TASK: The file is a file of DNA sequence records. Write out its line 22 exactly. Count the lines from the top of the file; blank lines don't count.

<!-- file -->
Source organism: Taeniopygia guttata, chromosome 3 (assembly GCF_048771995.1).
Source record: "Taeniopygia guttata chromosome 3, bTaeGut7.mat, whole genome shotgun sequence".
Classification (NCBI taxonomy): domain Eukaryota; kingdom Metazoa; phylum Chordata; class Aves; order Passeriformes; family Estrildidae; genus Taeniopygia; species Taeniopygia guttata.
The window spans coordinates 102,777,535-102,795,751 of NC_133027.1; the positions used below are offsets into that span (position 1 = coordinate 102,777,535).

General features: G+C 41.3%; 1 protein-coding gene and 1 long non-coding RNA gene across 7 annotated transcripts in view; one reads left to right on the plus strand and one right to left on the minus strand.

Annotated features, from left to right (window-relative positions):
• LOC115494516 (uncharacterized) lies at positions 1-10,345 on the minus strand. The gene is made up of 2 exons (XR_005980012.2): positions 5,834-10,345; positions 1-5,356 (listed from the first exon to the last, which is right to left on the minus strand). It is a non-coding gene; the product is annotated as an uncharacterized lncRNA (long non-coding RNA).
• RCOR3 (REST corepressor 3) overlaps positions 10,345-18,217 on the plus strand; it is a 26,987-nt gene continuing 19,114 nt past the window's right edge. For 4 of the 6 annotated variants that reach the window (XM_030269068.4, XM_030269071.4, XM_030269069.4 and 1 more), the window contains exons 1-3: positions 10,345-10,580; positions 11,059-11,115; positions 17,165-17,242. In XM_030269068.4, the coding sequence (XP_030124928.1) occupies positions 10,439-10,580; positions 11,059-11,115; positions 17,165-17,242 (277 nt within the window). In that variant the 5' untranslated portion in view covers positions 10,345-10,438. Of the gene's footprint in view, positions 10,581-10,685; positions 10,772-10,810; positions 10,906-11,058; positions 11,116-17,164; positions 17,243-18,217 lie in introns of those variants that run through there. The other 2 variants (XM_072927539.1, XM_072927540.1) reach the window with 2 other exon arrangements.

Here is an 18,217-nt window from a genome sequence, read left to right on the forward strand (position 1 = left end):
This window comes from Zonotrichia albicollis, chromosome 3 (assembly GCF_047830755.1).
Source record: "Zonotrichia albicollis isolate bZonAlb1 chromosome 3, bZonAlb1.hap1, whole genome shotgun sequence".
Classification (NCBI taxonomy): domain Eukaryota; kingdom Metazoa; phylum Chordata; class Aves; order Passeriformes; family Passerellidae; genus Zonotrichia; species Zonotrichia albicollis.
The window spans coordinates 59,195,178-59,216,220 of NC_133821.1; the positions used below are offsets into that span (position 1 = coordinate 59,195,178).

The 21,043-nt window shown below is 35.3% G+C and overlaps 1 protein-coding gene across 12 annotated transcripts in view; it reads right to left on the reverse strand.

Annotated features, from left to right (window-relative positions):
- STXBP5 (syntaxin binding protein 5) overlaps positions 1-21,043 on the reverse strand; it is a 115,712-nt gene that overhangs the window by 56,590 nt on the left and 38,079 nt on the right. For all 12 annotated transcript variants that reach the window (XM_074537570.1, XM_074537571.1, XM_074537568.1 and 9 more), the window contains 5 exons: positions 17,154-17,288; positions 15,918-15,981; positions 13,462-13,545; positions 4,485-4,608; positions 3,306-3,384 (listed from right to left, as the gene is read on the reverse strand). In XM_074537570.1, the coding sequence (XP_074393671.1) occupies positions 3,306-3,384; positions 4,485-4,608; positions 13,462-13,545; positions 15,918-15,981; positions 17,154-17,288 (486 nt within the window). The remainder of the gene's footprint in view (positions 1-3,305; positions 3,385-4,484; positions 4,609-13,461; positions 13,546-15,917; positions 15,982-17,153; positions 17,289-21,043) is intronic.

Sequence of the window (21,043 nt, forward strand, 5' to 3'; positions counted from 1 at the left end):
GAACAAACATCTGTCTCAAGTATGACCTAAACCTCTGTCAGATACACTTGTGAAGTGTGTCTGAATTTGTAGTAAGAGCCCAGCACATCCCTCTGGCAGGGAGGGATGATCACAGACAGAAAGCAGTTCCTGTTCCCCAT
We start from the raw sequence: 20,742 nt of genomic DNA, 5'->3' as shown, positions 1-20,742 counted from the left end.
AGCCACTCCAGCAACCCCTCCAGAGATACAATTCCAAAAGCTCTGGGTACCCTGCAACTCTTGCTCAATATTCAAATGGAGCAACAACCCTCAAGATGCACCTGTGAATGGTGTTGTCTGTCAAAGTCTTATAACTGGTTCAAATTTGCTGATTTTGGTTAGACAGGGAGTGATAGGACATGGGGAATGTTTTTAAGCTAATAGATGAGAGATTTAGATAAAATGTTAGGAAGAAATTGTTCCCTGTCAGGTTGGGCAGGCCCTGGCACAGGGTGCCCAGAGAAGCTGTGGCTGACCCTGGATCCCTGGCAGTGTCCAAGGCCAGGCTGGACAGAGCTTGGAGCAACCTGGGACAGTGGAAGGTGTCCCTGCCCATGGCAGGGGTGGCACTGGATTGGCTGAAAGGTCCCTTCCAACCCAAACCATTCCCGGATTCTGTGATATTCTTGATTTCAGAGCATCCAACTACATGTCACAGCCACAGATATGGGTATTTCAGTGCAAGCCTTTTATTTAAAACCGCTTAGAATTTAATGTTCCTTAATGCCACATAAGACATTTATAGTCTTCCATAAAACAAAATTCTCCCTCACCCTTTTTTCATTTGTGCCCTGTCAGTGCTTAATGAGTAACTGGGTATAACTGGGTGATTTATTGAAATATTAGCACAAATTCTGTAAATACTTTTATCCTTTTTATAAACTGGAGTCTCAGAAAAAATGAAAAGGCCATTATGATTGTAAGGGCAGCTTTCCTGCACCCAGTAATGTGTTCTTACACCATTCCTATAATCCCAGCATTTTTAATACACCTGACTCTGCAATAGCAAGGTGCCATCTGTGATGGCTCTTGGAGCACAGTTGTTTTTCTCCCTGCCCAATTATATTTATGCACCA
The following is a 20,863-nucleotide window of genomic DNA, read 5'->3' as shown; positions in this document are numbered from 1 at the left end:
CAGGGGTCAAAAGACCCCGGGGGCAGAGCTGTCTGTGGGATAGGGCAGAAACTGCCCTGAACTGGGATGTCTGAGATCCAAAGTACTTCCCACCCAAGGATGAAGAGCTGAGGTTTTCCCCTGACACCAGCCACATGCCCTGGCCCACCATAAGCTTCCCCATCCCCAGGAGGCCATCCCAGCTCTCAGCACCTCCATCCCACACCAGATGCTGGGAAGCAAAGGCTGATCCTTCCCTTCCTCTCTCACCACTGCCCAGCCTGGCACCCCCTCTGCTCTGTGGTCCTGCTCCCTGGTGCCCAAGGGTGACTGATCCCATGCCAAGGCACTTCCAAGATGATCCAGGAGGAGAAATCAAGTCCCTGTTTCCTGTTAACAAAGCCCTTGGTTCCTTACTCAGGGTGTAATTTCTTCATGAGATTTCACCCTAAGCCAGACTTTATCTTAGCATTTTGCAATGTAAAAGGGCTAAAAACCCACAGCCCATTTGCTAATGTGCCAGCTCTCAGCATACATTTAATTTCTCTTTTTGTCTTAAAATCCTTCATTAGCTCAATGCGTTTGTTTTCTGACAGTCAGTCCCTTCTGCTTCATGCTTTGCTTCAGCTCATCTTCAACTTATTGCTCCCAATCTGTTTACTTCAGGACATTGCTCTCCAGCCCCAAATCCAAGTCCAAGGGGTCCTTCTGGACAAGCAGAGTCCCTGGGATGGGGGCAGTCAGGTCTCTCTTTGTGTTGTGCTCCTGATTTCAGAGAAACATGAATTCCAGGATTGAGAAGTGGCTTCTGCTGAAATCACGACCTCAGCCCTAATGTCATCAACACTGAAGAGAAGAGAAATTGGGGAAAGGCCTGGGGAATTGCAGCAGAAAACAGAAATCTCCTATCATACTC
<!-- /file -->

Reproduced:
CAGGGGTCAAAAGACCCCGGGGGCAGAGCTGTCTGTGGGATAGGGCAGAAACTGCCCTGAACTGGGATGTCTGAGATCCAAAGTACTTCCCACCCAAGGATGAAGAGCTGAGGTTTTCCCCTGACACCAGCCACATGCCCTGGCCCACCATAAGCTTCCCCATCCCCAGGAGGCCATCCCAGCTCTCAGCACCTCCATCCCACACCAGATGCTGGGAAGCAAAGGCTGATCCTTCCCTTCCTCTCTCACCACTGCCCAGCCTGGCACCCCCTCTGCTCTGTGGTCCTGCTCCCTGGTGCCCAAGGGTGACTGATCCCATGCCAAGGCACTTCCAAGATGATCCAGGAGGAGAAATCAAGTCCCTGTTTCCTGTTAACAAAGCCCTTGGTTCCTTACTCAGGGTGTAATTTCTTCATGAGATTTCACCCTAAGCCAGACTTTATCTTAGCATTTTGCAATGTAAAAGGGCTAAAAACCCACAGCCCATTTGCTAATGTGCCAGCTCTCAGCATACATTTAATTTCTCTTTTTGTCTTAAAATCCTTCATTAGCTCAATGCGTTTGTTTTCTGACAGTCAGTCCCTTCTGCTTCATGCTTTGCTTCAGCTCATCTTCAACTTATTGCTCCCAATCTGTTTACTTCAGGACATTGCTCTCCAGCCCCAAATCCAAGTCCAAGGGGTCCTTCTGGACAAGCAGAGTCCCTGGGATGGGGGCAGTCAGGTCTCTCTTTGTGTTGTGCTCCTGATTTCAGAGAAACATGAATTCCAGGATTGAGAAGTGGCTTCTGCTGAAATCACGACCTCAGCCCTAATGTCATCAACACTGAAGAGAAGAGAAATTGGGGAAAGGCCTGGGGAATTGCAGCAGAAAACAGAAATCTCCTATCATACTC